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About clinical research

A nurse and a cancer patientMany years of laboratory work go into developing a drug for use in patients. But before they can be approved for wider use, new treatments first need to be shown to be effective and safe in the controlled setting of clinical trials.

And it’s not only new drugs that are tested in clinical trials. Researchers also study new combinations, timing or doses of existing drugs to see if they are more effective than standard treatments.

About clinical trials

There are three main types of clinical trial:

  • Phase 1 - very small trials testing whether a new treatment is safe and finding the best dose to use
  • Phase 2 - fairly small trials testing how well a new treatment works
  • Phase 3 - large-scale trials comparing a new treatment with the current standard treatment

Normally, a treatment must pass all three phases - and be approved by the regulatory authorities - before doctors are allowed to offer it to patients routinely.

As well as testing treatments, clinical trials are carried out to look at new ways to prevent or detect cancer. We currently fund over 180 clinical trials - you can search for these and other UK clinical trials on our CancerHelp UK database. Or if you want to find out more about trials in general, take a look at the pages on understanding clinical trials.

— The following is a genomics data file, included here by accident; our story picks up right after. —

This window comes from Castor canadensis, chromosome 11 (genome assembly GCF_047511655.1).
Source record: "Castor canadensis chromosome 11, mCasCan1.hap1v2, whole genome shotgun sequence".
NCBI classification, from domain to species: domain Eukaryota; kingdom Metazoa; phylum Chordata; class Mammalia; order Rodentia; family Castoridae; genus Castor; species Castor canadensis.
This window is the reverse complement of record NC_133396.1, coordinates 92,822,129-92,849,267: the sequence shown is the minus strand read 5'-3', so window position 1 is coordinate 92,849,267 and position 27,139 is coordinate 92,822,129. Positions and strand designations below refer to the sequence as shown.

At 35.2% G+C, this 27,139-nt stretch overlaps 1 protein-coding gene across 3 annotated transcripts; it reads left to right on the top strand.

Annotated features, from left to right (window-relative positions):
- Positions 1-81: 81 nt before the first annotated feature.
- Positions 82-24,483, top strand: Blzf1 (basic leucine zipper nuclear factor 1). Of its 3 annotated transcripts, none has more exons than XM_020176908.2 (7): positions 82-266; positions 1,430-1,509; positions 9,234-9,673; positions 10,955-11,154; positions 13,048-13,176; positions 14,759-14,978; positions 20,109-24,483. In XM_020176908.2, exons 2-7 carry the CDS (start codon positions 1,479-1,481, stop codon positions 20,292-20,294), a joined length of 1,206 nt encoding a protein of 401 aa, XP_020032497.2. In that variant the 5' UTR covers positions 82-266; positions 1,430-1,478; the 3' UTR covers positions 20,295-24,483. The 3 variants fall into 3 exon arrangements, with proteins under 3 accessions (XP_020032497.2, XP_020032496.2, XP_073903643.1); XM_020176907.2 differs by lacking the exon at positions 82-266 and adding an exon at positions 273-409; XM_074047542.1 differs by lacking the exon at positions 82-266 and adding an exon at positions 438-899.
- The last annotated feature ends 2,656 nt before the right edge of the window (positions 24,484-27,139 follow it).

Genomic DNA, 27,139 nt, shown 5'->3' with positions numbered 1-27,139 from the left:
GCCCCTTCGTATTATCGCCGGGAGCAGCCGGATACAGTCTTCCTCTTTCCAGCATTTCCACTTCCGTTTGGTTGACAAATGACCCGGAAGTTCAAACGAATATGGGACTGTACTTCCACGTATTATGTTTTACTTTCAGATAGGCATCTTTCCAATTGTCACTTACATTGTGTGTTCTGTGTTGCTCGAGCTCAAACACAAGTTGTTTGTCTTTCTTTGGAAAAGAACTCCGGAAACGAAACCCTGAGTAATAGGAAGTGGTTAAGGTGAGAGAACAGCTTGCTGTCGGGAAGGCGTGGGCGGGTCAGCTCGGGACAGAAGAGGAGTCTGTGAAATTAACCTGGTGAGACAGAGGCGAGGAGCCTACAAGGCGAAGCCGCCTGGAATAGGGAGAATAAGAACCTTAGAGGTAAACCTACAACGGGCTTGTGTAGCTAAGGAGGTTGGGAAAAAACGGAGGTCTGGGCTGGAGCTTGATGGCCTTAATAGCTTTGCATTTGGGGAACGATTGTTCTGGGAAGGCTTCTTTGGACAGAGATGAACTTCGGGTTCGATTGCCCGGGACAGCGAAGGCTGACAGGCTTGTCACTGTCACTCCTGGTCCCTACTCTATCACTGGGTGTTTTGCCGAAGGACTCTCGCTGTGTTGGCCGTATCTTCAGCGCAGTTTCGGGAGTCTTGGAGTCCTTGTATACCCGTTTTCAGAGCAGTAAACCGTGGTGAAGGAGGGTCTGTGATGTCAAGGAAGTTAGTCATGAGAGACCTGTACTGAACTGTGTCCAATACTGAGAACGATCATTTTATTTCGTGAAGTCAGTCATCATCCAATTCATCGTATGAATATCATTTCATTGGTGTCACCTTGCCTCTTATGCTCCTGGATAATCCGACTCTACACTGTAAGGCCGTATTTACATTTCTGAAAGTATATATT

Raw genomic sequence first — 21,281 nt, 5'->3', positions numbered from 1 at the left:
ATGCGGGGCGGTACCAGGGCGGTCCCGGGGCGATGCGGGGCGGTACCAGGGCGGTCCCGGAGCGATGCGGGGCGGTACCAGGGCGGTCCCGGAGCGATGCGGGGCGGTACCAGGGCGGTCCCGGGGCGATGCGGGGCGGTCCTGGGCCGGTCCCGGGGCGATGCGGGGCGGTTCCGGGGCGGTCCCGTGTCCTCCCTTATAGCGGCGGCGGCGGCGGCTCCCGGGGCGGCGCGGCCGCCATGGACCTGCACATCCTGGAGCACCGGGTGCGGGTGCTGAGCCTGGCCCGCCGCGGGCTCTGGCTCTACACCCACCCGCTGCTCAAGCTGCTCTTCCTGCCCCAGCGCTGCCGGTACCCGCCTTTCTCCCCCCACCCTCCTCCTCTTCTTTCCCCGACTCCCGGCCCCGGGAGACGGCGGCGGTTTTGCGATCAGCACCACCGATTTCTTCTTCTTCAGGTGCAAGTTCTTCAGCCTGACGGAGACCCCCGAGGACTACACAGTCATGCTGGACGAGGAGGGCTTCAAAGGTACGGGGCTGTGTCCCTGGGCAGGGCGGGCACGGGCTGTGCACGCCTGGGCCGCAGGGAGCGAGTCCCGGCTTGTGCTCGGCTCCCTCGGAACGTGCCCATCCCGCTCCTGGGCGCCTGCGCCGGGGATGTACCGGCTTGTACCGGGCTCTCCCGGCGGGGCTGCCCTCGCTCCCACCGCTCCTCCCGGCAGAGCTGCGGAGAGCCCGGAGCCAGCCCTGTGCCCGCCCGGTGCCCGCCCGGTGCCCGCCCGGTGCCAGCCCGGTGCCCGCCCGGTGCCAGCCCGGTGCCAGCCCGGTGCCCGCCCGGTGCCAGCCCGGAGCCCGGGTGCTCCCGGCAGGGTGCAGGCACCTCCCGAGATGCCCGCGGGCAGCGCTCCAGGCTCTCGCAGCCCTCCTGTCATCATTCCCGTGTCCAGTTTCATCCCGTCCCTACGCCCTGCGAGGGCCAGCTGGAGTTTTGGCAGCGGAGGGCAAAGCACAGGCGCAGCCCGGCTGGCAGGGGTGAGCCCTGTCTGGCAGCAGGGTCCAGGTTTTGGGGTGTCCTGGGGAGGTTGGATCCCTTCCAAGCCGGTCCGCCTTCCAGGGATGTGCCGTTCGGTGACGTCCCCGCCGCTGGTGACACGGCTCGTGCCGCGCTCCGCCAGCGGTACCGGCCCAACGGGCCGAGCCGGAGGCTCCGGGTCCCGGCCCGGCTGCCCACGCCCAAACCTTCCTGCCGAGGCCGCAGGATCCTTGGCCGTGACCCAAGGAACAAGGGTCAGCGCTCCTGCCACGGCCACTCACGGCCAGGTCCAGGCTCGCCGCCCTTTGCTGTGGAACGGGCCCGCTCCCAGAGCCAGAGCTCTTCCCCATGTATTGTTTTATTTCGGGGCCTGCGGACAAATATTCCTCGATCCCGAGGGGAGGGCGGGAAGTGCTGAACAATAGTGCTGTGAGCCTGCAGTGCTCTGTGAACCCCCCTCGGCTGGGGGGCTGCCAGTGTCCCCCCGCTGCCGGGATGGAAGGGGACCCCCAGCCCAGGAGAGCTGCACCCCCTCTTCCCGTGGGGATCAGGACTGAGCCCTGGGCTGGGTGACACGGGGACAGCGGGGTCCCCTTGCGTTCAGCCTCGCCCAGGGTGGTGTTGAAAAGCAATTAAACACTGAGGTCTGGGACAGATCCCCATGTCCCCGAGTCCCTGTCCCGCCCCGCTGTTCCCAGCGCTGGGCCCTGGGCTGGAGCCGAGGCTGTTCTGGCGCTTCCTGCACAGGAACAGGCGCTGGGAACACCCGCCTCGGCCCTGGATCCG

Listen to an audio package about the importance of clinical trials for cancer research, and how they are carried out:

Our unique role

The UK leads the world in the proportion of cancer patients recruited to clinical trials. More than 12% of cancer patients now take part in trials - that’s a greater proportion than in any other European country or the USA.

Cancer Research UK has a unique and pivotal role in cancer clinical trials in the UK. As well as funding doctors who lead the trials, we provide essential UK-wide support to ensure they run smoothly.

We fund seven Clinical Trials Units across the UK, which coordinate a range of large-scale trials. These units provide expertise in trial design and data analysis.

Working with others

A clinical team discussing resultsOur success in developing new and better treatments for cancer is thanks to close collaboration with our many partners.

For example, we fund 19 Experimental Cancer Medicine Centres (ECMCs) through a £35 million joint initiative with the Department of Health. The ECMCs run the earliest trials of potential new cancer treatments. Volunteers on these trials help researchers to assess the promise of treatments for future generations of cancer patients.

Our renowned Drug Development Office underpins the delivery of such early-stage trials through its preclinical drug development work, and by designing, managing and funding early trials.

Our impact

Since the early 1980s, we’ve taken over 100 new drugs into clinical trials. And more than 100,000 patients have taken part in our treatment trials since 1995.

Our trials have led to changes in the way that many different types of cancer are treated, including breast, bowel, lung, skin, prostate and pancreatic cancer. This has improved survival rates and saved hundreds of thousands of lives. Here are just a few examples of our work:

Tamoxifen

Tamoxifen is considered to the most important drug in the history of breast cancer treatment. 1 Our work has shaped the way this drug is used today. For instance, our scientists showed that giving tamoxifen to younger as well as older breast cancer patients could save an extra 20,000 lives each year worldwide. 2